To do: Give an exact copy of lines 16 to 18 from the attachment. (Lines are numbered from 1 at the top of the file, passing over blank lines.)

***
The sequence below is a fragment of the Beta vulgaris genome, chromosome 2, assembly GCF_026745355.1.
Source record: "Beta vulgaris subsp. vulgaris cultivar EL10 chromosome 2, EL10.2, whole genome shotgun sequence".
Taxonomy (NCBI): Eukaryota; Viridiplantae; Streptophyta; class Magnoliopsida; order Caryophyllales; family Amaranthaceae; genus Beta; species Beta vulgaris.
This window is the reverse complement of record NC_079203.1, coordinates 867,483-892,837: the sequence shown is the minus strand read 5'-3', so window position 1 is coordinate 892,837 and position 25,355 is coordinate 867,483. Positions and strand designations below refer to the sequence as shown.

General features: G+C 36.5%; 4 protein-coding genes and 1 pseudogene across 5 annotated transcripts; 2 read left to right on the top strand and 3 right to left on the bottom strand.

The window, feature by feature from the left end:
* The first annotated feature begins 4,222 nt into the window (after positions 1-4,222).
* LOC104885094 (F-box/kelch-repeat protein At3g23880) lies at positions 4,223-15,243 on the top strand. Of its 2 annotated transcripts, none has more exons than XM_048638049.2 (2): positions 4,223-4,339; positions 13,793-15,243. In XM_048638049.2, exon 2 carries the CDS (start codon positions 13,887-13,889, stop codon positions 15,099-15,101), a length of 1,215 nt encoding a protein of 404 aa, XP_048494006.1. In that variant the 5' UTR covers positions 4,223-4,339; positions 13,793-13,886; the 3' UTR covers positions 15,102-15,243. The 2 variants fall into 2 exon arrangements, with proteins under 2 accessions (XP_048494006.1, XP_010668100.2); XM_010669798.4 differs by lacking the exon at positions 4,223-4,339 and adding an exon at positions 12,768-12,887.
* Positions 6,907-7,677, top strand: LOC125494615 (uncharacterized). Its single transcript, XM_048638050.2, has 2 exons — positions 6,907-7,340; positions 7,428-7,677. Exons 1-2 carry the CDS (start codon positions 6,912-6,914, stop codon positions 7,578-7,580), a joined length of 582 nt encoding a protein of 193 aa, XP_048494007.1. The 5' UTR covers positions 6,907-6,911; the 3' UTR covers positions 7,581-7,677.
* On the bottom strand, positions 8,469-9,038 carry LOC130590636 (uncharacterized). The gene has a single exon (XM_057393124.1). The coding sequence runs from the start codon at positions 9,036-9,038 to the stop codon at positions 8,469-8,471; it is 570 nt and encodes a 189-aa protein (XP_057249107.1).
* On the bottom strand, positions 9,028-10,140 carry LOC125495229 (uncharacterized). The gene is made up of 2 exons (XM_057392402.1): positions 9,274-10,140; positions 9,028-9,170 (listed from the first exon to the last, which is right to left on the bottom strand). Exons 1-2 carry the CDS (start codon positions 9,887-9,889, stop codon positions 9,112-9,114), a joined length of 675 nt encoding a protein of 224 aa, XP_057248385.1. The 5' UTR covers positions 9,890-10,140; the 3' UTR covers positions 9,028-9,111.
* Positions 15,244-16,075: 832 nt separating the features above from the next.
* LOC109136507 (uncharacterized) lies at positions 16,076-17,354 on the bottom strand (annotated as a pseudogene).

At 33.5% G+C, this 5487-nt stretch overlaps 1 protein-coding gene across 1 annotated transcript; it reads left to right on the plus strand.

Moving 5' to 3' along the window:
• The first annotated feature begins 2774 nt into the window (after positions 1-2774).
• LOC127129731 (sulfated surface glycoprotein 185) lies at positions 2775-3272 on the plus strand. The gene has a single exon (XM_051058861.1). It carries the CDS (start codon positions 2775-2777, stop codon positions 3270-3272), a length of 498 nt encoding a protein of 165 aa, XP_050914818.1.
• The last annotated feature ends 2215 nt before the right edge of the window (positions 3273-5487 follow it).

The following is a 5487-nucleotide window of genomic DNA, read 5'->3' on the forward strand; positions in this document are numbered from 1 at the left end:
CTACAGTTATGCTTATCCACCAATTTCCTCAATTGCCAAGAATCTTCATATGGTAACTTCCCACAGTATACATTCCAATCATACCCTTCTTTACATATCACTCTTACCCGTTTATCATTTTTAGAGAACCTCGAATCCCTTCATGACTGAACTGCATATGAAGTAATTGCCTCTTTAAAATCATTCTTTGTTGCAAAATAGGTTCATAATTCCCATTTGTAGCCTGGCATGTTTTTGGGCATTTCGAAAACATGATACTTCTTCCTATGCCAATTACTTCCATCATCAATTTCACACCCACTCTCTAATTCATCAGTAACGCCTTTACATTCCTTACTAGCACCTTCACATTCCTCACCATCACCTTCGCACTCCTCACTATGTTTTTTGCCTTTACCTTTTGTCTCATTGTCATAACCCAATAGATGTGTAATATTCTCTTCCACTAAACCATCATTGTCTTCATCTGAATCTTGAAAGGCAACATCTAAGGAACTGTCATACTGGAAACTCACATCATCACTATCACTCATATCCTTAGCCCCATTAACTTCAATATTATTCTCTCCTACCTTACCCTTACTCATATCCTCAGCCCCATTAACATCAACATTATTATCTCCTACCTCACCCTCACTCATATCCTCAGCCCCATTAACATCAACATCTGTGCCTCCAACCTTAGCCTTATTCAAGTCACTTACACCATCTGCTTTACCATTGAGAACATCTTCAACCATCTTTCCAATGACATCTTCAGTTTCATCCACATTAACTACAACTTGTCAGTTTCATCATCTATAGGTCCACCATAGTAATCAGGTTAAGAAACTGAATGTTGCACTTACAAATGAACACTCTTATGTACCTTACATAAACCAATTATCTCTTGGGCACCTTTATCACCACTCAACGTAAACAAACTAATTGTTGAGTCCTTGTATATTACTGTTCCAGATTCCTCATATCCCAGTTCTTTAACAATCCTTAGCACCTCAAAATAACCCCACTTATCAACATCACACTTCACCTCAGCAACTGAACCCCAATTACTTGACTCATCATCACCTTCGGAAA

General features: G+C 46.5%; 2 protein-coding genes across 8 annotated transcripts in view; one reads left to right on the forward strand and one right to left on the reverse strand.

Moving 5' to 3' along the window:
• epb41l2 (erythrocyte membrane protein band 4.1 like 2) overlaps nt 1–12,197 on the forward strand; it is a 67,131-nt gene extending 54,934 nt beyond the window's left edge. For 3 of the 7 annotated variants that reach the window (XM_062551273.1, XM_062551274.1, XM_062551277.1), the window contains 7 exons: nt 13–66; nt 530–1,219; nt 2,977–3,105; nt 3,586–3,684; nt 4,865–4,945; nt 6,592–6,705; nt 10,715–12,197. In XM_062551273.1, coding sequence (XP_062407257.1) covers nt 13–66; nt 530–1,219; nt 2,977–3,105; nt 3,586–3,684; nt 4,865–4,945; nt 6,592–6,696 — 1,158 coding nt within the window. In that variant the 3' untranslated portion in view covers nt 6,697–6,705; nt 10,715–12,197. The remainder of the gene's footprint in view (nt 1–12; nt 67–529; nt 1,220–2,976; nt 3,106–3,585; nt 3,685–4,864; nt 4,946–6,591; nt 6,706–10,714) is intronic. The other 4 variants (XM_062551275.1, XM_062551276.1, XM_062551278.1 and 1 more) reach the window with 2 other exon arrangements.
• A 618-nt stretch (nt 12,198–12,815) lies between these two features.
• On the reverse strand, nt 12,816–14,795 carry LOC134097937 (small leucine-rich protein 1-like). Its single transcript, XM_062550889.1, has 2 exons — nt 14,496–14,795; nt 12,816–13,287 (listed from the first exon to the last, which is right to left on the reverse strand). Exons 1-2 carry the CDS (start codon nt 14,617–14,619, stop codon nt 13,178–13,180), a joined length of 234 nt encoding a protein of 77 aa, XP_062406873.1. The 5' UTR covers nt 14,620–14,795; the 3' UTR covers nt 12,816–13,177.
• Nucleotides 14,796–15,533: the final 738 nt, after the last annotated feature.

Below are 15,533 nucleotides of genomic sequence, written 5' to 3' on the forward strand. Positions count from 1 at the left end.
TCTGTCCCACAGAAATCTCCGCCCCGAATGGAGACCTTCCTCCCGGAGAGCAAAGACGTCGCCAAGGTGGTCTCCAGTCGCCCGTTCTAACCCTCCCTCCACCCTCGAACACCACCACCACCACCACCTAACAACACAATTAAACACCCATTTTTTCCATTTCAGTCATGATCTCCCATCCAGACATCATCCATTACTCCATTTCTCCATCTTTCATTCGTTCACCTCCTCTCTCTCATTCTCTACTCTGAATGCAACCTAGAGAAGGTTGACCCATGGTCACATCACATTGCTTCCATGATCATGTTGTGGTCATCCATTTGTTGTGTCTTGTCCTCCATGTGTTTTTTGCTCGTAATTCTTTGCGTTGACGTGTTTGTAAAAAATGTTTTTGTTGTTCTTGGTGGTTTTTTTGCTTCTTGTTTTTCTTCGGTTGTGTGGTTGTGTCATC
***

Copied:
• The first annotated feature begins 2774 nt into the window (after positions 1-2774).
• LOC127129731 (sulfated surface glycoprotein 185) lies at positions 2775-3272 on the plus strand. The gene has a single exon (XM_051058861.1). It carries the CDS (start codon positions 2775-2777, stop codon positions 3270-3272), a length of 498 nt encoding a protein of 165 aa, XP_050914818.1.
• The last annotated feature ends 2215 nt before the right edge of the window (positions 3273-5487 follow it).